BusTV: Culture Jamming Censorship One Bus at a Time

How do you let people know what’s going on amid the censorship raj? We do it on public transport, with a cardboard cut-out TV screen and a YouTube channel, to the beat of salsa.

Photos: Carlos Bello

You can jam up to 40 people in the tiny busses that ply the streets of Caracas, and you run into all kinds of everyone there: folks running their errands, others going to work or school. They all wait between one stop and the next; sitting, standing or clinging to the doors of the bus. While they wait, they listen to us read the news, brief pills of information that nobody was asking or looking for, but found their way to their route.

“Good afternoon. This is the early edition of the BusTV newscast.”

BusTV was born in 2017 amidst the protests. We wanted to let people know what was happening. The demonstrations broke off, but our passion is greater than ever amid continued censorship, media crackdowns and citizen rights violations. Today, we report to more than 3500 people a month, and count with 8 teams of reporters in the Capital District, Carabobo and Mérida.

Many drivers don’t charge us anything as a small contribution to our work.

In just six minutes, we report all kinds of news: politics, the economy, culture, sports. We also share solutions; food tips are always wonderfully well received by the audience. It doesn’t matter how many go to bed without eating or that prices double every 17 days because of inflation. People experience the crisis everyday when they pay for the bus ride or when they buy flour. They want to know what to do about it, how to deal with it. Hunger is always present, regardless of whether oil prices go up or down.

“A tire for this bus costs around Bs.S. 40,000, that is, Bs.F. 4,000,000,000. To buy it, the driver would have to pick up approximately 40,000 passengers…”

We get on the bus. We ask the driver to allow us to read the day’s news. “The news?” some of them ask, curious. “Yeah, the news,” we answer and ask them to turn down the volume of the salsa brava that plays in the background. “Well, read it quickly, ‘cause I’m working.” “It’s ok, as long as you don’t talk about politics.” “Of course, that way people get the information, let’s see if they wake up.” Many drivers don’t charge us anything as a small contribution to our work.

“Over a million Venezuelans have emigrated to Colombia in 2018, according to an official statement by the Colombian Immigration Office…”

Some people stand up to get a better look through the crowded bus. We read and people comment among themselves, muttering.

Heads turn to the center of the aisle. Some people stand up to get a better look through the crowded bus. We read and people comment among themselves, muttering. An old man on the back yells “that’s a lie!” and a lady near the door tells him to keep quiet because she wants to listen to the news. The discussion continues and the newscast rolls on. Our cardboard TV frame protects us, puts us in a distant dimension. We are a moving TV, rooted in the center of the bus, with a show that goes on no matter what people say.

A man talks loudly over his phone, looking at the window, distracted. An old lady beside him turns and stares at him. The guy turns his head and finds black eyes looking at him. There’s a short staredown, the lady widens her eyes even more and twists her lips. “Hey, talk to you later, I’m on a bus,” the man whispers and the lady triumphantly returns to the news.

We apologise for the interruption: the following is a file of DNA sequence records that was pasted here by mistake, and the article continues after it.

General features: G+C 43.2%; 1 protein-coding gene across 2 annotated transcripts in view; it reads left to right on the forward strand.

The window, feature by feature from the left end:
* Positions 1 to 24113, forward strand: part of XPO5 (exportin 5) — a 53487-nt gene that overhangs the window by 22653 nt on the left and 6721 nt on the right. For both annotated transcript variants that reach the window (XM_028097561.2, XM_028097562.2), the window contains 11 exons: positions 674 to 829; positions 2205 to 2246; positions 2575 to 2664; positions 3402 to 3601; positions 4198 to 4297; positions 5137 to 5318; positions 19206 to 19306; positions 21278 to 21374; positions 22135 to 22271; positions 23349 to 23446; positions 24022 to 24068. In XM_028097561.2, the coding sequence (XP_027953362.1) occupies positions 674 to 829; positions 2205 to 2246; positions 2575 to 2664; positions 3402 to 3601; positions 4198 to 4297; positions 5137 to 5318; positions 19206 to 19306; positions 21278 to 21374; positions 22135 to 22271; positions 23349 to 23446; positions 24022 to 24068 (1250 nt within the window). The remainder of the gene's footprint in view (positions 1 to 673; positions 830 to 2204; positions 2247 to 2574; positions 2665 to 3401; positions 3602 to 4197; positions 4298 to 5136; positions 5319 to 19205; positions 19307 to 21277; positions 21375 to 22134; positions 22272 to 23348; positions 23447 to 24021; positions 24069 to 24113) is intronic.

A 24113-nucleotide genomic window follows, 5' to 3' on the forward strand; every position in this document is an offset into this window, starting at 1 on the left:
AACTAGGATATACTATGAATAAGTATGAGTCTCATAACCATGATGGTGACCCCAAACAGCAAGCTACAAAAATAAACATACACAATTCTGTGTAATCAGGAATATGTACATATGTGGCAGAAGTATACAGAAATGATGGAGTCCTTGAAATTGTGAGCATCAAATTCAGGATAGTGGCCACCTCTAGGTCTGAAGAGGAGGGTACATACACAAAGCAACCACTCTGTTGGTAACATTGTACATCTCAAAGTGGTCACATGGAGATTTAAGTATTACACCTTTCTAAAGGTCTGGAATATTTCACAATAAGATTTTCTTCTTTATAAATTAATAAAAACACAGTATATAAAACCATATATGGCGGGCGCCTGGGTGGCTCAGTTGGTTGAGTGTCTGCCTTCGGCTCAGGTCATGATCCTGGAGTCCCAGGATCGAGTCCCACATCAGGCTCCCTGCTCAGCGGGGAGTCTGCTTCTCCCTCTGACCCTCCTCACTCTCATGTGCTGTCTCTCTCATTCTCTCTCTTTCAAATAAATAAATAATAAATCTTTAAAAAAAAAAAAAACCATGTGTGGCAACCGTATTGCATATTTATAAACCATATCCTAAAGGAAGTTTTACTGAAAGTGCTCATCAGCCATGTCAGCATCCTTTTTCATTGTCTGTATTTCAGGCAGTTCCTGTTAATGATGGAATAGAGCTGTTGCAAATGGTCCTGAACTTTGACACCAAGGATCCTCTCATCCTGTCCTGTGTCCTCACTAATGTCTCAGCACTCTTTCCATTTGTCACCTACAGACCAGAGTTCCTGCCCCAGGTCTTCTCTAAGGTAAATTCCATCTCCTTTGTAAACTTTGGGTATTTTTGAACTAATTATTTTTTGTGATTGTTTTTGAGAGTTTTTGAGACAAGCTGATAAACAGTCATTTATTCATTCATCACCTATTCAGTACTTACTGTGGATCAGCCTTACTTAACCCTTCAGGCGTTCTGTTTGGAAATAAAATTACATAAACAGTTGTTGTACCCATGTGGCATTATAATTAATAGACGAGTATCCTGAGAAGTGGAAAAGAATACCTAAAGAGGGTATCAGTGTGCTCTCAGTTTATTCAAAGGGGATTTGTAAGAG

In the queues in bus stops, people cover their faces with towels, umbrellas, pieces of cardboard and folders. Their caps aren’t enough to shield them from the scorching midday sun, neither is the tree in the corner that offers a cool shadow for a piece of the line that keeps getting longer up the street. The jeeps should be moving down that road but they don’t, and people wait one, two, three hours as life passes. People cover their faces, not just from the sun but from the camera that’s recording the BusTV session in the bus stop.

“We’re in a dictatorship. You should say that, why don’t you? Surely you support the government.” The woman’s voice reverberates across the street and stays with us as we finish our report. “This bus is chavista. You can only report news about Chávez here.” The fare collector laughs and climbs off the bus to welcome us, wanting to know about today’s news, which of us is going to do the reporting that day and when are we going to be on TV. He tells us we should also interview him. The conversation breaks off with a “Pay up, please,” as a woman tries to get on the bus. “How are the Bus girls?” is a common thing when a driver or a bus stop manager sees us with our cardboard TV frame and our script, promptly announcing “Here come the news!”

We’re always in groups of three: One to hold the TV frame, another to read the news and a third to record the journey. That’s how we roll in Caracas, Valencia and Mérida on any bus stop or line, under sun or rain, during rush hour. People cheer when the newscast ends and we hear a few threats too. Three weeks ago in Antímano, a young man told us to stop doing this, that it’s good and it benefits the community, but that journalists who tell the truth are being closely watched. It’s true, we’re fairly visible, but this isn’t necessarily frightening. It’s an act of resistance which earned us a nomination for the Sixth Edition of the Gabriel García Márquez Award for Journalistic Innovation; we seek to light the torch in the darkness, one bus stop at a time, with a fundamental manifesto in mind: we don’t wait for the audience to come to us, we go to where they are. 

“Meanwhile, lines for gas, bread and fuel continue. This was El Bus TV. Thank you very much for your attention. We’ll be back with more information.”